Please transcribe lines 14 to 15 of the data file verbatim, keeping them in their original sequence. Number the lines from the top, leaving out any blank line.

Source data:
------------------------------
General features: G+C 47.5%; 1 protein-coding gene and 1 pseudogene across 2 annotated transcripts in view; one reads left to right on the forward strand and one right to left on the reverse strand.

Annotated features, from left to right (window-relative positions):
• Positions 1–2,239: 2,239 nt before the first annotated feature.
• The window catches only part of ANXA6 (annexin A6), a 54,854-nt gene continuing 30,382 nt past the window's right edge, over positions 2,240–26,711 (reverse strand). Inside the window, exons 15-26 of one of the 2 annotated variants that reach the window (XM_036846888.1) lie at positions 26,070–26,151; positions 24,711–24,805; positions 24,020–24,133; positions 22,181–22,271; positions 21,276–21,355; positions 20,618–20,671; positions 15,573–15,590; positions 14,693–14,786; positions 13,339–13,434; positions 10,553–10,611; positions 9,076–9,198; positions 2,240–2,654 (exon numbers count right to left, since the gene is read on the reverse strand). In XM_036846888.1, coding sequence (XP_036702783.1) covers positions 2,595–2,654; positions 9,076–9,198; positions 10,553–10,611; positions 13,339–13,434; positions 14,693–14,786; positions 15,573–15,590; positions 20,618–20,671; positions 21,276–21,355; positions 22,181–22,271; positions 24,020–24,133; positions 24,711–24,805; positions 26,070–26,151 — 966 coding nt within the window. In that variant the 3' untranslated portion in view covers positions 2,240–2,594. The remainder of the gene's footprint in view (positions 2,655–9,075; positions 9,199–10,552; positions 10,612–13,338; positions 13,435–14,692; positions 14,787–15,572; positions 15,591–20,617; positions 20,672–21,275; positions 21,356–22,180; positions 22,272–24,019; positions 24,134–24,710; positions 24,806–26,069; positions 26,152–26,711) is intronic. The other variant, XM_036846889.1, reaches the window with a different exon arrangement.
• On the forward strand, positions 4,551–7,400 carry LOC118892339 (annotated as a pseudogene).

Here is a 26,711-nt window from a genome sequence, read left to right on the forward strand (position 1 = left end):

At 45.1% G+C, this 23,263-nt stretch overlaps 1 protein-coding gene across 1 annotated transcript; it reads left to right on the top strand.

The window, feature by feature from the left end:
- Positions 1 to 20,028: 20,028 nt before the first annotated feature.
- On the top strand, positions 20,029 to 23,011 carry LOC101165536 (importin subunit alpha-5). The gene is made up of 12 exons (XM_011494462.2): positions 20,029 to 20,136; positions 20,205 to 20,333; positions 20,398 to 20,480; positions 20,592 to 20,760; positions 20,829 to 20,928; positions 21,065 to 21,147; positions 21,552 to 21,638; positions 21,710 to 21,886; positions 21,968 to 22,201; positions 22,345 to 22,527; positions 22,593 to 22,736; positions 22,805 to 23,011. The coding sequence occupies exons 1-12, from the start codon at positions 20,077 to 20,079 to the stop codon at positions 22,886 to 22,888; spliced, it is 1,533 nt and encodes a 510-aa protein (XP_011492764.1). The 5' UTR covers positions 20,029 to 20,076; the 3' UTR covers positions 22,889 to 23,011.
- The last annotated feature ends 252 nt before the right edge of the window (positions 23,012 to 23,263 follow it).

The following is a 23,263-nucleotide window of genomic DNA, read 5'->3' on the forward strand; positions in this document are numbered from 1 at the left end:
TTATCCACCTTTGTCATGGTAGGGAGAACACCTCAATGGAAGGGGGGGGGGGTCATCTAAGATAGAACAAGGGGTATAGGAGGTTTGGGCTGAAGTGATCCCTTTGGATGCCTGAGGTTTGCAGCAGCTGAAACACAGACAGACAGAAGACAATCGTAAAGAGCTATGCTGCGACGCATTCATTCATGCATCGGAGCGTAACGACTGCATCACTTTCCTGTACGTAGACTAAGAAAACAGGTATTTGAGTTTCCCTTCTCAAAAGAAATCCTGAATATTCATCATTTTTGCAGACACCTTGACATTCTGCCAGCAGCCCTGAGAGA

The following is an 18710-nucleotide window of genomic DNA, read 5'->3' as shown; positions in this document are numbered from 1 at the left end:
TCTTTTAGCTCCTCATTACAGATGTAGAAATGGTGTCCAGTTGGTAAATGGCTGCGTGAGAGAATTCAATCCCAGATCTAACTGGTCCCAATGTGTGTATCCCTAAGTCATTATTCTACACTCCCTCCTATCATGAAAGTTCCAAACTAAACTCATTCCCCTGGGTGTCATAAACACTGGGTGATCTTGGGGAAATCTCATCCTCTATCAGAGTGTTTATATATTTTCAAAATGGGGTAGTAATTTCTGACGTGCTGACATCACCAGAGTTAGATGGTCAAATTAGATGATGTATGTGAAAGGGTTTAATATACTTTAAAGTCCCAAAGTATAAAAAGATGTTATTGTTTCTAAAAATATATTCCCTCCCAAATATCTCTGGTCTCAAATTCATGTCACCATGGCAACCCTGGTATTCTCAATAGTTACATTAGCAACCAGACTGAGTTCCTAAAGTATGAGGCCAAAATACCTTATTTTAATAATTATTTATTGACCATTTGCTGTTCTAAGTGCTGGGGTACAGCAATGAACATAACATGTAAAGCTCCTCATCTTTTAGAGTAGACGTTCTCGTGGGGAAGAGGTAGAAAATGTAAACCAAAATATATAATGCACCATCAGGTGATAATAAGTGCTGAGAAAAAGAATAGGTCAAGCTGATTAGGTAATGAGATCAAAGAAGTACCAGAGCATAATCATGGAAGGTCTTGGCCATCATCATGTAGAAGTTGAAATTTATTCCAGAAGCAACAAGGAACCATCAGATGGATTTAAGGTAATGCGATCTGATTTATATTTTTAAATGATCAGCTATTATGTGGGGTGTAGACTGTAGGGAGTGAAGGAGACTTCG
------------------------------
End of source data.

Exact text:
The following is an 18710-nucleotide window of genomic DNA, read 5'->3' as shown; positions in this document are numbered from 1 at the left end:
TCTTTTAGCTCCTCATTACAGATGTAGAAATGGTGTCCAGTTGGTAAATGGCTGCGTGAGAGAATTCAATCCCAGATCTAACTGGTCCCAATGTGTGTATCCCTAAGTCATTATTCTACACTCCCTCCTATCATGAAAGTTCCAAACTAAACTCATTCCCCTGGGTGTCATAAACACTGGGTGATCTTGGGGAAATCTCATCCTCTATCAGAGTGTTTATATATTTTCAAAATGGGGTAGTAATTTCTGACGTGCTGACATCACCAGAGTTAGATGGTCAAATTAGATGATGTATGTGAAAGGGTTTAATATACTTTAAAGTCCCAAAGTATAAAAAGATGTTATTGTTTCTAAAAATATATTCCCTCCCAAATATCTCTGGTCTCAAATTCATGTCACCATGGCAACCCTGGTATTCTCAATAGTTACATTAGCAACCAGACTGAGTTCCTAAAGTATGAGGCCAAAATACCTTATTTTAATAATTATTTATTGACCATTTGCTGTTCTAAGTGCTGGGGTACAGCAATGAACATAACATGTAAAGCTCCTCATCTTTTAGAGTAGACGTTCTCGTGGGGAAGAGGTAGAAAATGTAAACCAAAATATATAATGCACCATCAGGTGATAATAAGTGCTGAGAAAAAGAATAGGTCAAGCTGATTAGGTAATGAGATCAAAGAAGTACCAGAGCATAATCATGGAAGGTCTTGGCCATCATCATGTAGAAGTTGAAATTTATTCCAGAAGCAACAAGGAACCATCAGATGGATTTAAGGTAATGCGATCTGATTTATATTTTTAAATGATCAGCTATTATGTGGGGTGTAGACTGTAGGGAGTGAAGGAGACTTCG